At Healthcare Innovation Midwest Summit, held April 18-19 at the Westin Downtown Cleveland Hotel, a panel discussion on April 18 entitled “Patient Engagement: Revisioning the Patient Experience,” featured Justin Coran, Ph.D., chief data science and analytics officer, NOMS Healthcare; Terri Hanlon-Bremer, R.N., senior vice president, employer solutions and population health, TriHealth; and Iahn Gonsenhauser, M.D., chief quality and patient safety officer, Ohio State University Wexner Medical Center. The panel was moderated by Mark Hagland, Editor-in-Chief of Healthcare Innovation.
Hagland and Gonsenhauser kicked off the panel by discussing the current moment regarding the patient experience. Consumers are used to experiences like they have with Amazon—a few clicks and whatever they ordered is on its way. Now, in healthcare, individuals are expecting a similar experience. And with disruptors like CVS expanding their offerings, consumers are expecting more.
“Top-of-site care maximizes care options in environments—getting the most of every environment you can,” Gonsenhauser said. “For example, home care, hospital care at home, patients are already demanding this. This is what CVS is doing—bringing care to patients in environments where care was not previously offered. They’re playing a different game and we need to start playing that game as well.”
Gonsenhauser also touched on how there was, and still is in many cases, a power imbalance when it comes to healthcare, especially when it comes to rural communities. Many homes in the country do not have broadband, especially rural areas. Yet, there are several coalitions and groups working on this.
Hanlon-Bremer then touched on psychographic segmentation in healthcare, specifically. “Think Myers Briggs,” she said. “But instead, we’re looking a populations to see what their motivation and attitudinal level is so you [healthcare providers] can speak to them in a language they can speak and act upon.”
Next, Hagland brought up analytics and data science in healthcare regarding the patient experience. “Data science and analytics are in its infancy and there are very few cheap data scientists,” Coran said. He explained that with a budget, all areas of an organization can be optimized.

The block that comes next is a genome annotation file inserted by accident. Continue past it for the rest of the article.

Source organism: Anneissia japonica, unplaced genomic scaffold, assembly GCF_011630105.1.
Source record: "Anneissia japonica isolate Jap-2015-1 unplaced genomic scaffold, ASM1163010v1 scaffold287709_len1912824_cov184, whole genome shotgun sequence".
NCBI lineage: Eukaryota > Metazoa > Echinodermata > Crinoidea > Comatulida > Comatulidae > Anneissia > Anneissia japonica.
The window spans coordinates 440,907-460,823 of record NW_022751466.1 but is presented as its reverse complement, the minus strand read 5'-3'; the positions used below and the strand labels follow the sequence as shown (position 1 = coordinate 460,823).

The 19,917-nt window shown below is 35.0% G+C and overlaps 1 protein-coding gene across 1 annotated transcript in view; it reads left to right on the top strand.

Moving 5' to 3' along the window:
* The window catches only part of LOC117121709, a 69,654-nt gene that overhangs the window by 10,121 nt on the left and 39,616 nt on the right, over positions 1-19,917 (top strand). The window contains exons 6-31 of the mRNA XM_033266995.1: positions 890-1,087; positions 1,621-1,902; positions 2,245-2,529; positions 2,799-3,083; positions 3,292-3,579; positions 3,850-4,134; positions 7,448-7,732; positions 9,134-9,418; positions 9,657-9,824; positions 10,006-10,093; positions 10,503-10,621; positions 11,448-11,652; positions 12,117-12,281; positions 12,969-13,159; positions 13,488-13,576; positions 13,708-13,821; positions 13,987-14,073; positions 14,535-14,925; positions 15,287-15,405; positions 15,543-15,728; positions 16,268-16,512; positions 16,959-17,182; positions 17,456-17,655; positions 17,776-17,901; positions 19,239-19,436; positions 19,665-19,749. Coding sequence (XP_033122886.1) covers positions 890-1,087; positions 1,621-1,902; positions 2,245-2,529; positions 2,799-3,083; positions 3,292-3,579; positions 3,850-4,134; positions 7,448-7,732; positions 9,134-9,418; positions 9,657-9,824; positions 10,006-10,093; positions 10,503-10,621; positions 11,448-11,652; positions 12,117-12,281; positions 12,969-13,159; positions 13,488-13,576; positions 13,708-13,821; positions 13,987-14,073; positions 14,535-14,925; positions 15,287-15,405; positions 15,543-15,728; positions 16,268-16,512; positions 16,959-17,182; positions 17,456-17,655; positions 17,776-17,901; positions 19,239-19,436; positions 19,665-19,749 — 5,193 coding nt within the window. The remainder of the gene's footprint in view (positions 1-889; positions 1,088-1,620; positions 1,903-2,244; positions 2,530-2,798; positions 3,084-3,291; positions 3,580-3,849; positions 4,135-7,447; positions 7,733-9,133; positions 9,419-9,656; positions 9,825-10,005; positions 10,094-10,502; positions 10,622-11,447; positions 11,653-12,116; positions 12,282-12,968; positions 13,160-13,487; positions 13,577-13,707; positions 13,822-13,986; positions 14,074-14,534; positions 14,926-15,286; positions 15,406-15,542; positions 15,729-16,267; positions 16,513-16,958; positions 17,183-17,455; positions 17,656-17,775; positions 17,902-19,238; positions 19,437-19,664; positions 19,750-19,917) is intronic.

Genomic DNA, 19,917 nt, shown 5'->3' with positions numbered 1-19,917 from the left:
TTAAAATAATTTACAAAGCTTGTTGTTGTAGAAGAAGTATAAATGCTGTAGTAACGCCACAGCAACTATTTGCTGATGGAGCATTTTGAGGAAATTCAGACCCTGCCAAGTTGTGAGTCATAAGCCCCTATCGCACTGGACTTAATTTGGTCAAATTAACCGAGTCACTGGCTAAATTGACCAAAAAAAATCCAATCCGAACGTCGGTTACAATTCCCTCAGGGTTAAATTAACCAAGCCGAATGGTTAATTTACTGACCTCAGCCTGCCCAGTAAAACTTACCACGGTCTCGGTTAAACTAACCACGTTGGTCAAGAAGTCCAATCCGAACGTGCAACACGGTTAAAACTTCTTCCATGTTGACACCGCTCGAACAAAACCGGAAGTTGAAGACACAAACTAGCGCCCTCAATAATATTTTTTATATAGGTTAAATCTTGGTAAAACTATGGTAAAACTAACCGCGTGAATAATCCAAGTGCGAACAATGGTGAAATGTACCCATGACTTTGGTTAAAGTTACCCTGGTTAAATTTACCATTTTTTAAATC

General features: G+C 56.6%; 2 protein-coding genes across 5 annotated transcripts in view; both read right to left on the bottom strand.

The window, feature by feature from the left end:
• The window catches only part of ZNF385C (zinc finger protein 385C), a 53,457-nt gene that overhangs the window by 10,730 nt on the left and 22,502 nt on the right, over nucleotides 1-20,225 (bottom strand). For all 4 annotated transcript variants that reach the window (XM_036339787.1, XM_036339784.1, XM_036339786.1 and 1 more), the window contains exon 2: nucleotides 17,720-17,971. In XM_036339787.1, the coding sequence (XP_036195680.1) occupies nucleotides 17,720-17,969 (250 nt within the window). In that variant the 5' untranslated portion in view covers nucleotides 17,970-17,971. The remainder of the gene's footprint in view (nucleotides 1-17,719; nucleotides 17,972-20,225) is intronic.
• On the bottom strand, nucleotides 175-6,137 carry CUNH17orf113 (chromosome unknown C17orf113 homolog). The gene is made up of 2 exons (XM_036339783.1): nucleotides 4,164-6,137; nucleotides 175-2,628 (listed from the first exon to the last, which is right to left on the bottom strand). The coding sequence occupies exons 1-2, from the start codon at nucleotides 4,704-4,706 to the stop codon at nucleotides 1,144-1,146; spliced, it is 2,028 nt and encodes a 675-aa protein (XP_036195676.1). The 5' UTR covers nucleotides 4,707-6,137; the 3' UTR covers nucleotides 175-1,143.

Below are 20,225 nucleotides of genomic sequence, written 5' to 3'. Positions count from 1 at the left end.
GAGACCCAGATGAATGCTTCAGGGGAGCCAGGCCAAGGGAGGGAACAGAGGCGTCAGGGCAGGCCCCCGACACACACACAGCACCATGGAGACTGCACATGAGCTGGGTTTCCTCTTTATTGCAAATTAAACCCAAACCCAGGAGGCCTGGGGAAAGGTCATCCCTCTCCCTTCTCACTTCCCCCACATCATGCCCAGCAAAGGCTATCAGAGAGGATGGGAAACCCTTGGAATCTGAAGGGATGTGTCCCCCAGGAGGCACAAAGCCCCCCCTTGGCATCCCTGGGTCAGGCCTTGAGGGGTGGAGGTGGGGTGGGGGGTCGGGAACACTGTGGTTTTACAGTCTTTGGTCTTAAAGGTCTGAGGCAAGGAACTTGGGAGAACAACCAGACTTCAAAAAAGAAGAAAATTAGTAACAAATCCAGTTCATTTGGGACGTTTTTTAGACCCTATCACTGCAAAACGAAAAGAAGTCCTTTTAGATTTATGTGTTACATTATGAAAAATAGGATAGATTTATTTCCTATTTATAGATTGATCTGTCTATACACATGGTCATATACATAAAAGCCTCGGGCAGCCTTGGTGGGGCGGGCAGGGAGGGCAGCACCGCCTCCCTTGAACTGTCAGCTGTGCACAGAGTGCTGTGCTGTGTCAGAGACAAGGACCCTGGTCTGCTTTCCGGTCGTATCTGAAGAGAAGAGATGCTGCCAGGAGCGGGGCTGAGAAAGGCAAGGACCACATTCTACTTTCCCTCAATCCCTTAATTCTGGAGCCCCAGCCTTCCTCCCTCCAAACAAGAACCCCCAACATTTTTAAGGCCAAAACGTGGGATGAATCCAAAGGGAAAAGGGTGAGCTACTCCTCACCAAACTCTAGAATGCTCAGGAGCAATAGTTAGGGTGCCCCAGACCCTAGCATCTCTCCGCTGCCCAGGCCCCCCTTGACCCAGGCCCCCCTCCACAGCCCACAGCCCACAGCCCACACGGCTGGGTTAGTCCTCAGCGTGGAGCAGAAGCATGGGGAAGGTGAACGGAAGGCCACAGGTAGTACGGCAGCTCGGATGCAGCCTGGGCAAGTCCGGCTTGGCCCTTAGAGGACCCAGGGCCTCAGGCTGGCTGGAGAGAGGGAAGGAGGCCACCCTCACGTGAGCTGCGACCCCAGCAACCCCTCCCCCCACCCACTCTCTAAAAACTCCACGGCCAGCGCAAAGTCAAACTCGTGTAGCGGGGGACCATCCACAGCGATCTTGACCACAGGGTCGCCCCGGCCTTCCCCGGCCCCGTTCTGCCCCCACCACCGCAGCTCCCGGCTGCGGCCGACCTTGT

One of the areas that Coran touched on, specific to patient experience, was top of site care and the changing behaviors that are difficult to accumulate when it comes to data. He added that, in his experience, he accumulates as much data as possible from national data repositories that isn’t regularly collected in healthcare. Some of this data includes how far an individual’s closest relative is, like if they have support person who can help with their healthcare within a five-to-ten-minute drive or perhaps they don’t have any family or support even in the state that they live in.
“Think about what 2010 healthcare was like,” he said. “Your appointment is this time, this day, your bill is this much, this is how long you have to pay. We did very little communication other than that.”
Hagland then asked Gonsenhauser about the challenges in developing artificial intelligence (AI) algorithms. Gonsenhauser mentioned that the availability of data and what data can do to drive care through evidence-based data driven decisions is a challenge. During the COVID pandemic, data was used for ICU availability, ventilator availability, and most importantly, patient deterioration—for conditions like sepsis.
“We are doing a lot with data and AI,” Hanlon-Bremer added. She explained that her organization is using health bots for pharmacy services. The bots are reaching out to patients, and they have embedded psychographic segmentation. Some individuals did think the bot was a scam, but some simple explanation cleared up the misconception. She concluded that the bot takes care of everything that it can before passing the interaction off to a human and the bot allows her team to reach more lives without having to add an extra full-time employee.
The panel discussion wrapped up with each panelist’s biggest learnings so far in their patient engagement and experience journeys.
Hanlon-Bremer said, “Just changing our mindsets in our health system. It took a lot to think like a consumer, but we used technology to our advantage. The real barrier was trying to get over ourselves.”
Gonsenhauser said that as his organization learned the amount of data was far more than they could process and manage and they had to be cautious not to get overwhelmed.
And finally, Coran said that he’s learned that technology development has shifted into provider organizations, and they will lead from the front that way instead of through third parties.